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Unless the Legislature changes its mind, next year Louisiana’s third through eighth graders in public schools will start taking new, national tests on the computer. And while that wasn’t the primary motivation for Success Prep Principal Niloy Gangopadhyay to explore broader online learning, it’s helped spur the process. After all, the school had to buy a bunch of new computers anyway, for the tests.

Digital Divide

Digital education may be the future, but most American schools are far from ready. Our series examines the national effort to close the digital divide by connecting all American schools to high-speed Internet, and why so many schools still lag so far behind.

The Promise: Digital education is supposed to transform public education, but many schools can’t even get online

The Problem: Instead of getting ready for the tech revolution, schools are scaling back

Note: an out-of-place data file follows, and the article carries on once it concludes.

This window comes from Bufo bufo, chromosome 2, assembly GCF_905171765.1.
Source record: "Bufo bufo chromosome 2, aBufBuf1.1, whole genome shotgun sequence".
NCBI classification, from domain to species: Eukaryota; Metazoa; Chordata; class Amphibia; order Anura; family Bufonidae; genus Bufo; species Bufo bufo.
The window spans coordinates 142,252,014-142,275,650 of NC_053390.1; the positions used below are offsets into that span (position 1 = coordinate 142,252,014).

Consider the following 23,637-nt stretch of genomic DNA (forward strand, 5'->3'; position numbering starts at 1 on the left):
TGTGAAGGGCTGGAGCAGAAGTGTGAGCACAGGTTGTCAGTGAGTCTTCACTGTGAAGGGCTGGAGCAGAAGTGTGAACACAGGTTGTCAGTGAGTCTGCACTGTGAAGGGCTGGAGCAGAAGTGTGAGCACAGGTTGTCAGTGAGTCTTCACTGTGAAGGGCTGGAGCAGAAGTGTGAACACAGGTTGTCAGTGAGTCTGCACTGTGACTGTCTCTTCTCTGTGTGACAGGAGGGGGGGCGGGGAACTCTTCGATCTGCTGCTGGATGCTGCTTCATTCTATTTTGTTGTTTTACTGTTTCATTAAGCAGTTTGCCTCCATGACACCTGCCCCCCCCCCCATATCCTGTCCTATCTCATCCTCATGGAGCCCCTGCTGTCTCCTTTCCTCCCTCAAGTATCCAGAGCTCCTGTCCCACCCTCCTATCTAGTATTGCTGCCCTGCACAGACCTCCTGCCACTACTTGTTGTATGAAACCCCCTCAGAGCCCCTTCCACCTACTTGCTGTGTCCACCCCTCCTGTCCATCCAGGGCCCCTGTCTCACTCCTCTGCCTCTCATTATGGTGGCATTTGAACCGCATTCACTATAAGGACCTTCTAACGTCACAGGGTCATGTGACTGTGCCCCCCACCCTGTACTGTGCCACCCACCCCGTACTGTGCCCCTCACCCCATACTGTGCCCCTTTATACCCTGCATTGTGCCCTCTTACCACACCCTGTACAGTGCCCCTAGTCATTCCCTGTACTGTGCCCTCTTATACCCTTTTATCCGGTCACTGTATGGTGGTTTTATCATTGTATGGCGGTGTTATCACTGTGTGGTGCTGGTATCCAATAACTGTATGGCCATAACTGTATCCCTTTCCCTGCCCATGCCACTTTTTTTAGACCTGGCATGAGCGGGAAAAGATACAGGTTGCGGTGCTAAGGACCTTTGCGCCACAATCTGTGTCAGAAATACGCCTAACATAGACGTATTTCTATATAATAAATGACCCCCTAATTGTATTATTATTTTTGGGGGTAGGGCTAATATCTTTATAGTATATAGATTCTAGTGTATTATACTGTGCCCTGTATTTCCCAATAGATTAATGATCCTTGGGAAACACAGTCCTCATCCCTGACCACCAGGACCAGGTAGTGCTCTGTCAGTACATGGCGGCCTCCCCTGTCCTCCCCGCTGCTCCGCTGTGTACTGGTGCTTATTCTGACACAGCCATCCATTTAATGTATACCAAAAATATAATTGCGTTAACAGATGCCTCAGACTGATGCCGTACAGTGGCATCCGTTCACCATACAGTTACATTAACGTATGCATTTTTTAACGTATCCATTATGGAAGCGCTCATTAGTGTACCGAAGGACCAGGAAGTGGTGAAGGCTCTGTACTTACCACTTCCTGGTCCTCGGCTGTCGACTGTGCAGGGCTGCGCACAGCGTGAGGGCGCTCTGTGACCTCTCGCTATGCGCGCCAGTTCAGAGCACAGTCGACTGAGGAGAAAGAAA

The Solution: How can schools close the technology gap and how much will it cost?

Gangopadhyay thought the increased familiarity with computers would improve students’ performance on the tests and make them more comfortable. The school’s seventh graders, “most of them are struggling with technology,” he said. Getting them started on tech earlier “is going to be a lot better.”

Principal Sabrina Pence at Arthur Ashe Charter Academy agreed. She said her school’s computer laboratories could “leave us with a certain level of advantage because our kids are pretty functional with the computer.” However, Ashe’s software programs generally require clicking and dragging, not the typing required to write compositions and explain math answers in the state-mandated Partnership for the Assessment of Readiness for College and Careers tests coming next year. Ashe has had to add typing lessons, in a pilot writing computer lab.

In this way, testing guides technology purchases. All the new computers bought at Success Prep and Arthur Ashe meet PARCC requirements. It means, for instance, that Success bought 10-inch tablets instead of 7-inch ones.

Louisiana schools may use a paper-and-pencil version of PARCC in 2015, but they must be computer-ready by 2016. The state tested the technology in March. High school end-of-course exams are already given on computers.

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